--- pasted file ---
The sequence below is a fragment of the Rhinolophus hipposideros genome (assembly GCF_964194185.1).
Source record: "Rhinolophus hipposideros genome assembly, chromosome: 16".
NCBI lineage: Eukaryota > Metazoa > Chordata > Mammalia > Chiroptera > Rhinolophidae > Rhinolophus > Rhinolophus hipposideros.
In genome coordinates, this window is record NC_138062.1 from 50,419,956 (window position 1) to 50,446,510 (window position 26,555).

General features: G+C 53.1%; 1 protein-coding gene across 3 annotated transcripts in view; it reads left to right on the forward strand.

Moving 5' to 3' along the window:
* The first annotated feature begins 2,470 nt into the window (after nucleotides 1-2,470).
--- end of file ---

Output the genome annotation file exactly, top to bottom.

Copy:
The sequence below is a fragment of the Rhinolophus hipposideros genome (assembly GCF_964194185.1).
Source record: "Rhinolophus hipposideros genome assembly, chromosome: 16".
NCBI lineage: Eukaryota > Metazoa > Chordata > Mammalia > Chiroptera > Rhinolophidae > Rhinolophus > Rhinolophus hipposideros.
In genome coordinates, this window is record NC_138062.1 from 50,419,956 (window position 1) to 50,446,510 (window position 26,555).

General features: G+C 53.1%; 1 protein-coding gene across 3 annotated transcripts in view; it reads left to right on the forward strand.

Moving 5' to 3' along the window:
* The first annotated feature begins 2,470 nt into the window (after nucleotides 1-2,470).